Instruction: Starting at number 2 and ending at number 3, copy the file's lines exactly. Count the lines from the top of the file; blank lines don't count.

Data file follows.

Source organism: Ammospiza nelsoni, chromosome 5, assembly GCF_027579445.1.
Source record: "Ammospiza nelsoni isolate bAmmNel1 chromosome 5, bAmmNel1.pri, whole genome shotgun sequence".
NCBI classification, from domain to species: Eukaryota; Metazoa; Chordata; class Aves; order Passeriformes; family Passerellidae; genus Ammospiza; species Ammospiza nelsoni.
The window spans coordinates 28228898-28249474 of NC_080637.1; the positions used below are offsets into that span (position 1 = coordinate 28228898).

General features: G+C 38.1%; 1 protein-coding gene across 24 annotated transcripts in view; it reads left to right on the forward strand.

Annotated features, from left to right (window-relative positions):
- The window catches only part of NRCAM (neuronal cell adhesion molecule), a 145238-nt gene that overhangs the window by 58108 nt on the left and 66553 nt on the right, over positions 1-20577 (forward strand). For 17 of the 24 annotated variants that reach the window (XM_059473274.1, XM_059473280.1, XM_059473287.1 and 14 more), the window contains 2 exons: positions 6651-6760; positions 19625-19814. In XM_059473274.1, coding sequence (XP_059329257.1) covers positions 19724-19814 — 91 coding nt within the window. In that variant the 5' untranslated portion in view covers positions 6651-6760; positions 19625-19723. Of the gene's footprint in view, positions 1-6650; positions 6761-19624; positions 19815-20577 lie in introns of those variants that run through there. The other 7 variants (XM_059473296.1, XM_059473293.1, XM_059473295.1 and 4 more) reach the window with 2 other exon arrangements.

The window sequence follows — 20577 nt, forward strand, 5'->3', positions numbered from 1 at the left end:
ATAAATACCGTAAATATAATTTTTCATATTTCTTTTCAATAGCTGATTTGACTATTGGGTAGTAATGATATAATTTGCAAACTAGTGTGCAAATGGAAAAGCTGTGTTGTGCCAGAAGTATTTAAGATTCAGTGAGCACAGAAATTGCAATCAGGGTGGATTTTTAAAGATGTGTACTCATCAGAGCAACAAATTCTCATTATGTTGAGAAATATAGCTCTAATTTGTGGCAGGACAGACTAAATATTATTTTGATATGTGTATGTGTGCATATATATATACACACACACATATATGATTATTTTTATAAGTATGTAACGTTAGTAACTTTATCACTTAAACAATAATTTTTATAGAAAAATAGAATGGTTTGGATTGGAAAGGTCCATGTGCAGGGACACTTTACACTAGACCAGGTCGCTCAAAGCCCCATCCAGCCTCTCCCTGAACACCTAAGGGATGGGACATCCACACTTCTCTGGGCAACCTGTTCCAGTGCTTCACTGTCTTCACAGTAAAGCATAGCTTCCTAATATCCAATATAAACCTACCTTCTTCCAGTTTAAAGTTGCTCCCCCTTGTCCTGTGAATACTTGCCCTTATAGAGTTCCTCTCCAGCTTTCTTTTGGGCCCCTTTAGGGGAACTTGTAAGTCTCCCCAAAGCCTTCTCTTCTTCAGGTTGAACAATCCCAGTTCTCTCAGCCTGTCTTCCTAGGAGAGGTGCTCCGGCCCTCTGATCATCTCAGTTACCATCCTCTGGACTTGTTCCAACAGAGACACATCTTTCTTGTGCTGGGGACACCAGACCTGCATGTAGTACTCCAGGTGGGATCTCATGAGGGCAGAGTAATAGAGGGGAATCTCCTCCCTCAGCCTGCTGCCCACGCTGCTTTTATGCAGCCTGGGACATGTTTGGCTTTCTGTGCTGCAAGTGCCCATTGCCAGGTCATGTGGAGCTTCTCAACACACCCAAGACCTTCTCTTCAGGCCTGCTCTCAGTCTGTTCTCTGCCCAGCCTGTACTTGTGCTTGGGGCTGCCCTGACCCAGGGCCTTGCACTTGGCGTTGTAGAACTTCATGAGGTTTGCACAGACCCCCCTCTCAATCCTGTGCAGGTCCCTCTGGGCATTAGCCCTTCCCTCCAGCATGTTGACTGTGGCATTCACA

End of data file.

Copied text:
Source record: "Ammospiza nelsoni isolate bAmmNel1 chromosome 5, bAmmNel1.pri, whole genome shotgun sequence".
NCBI classification, from domain to species: Eukaryota; Metazoa; Chordata; class Aves; order Passeriformes; family Passerellidae; genus Ammospiza; species Ammospiza nelsoni.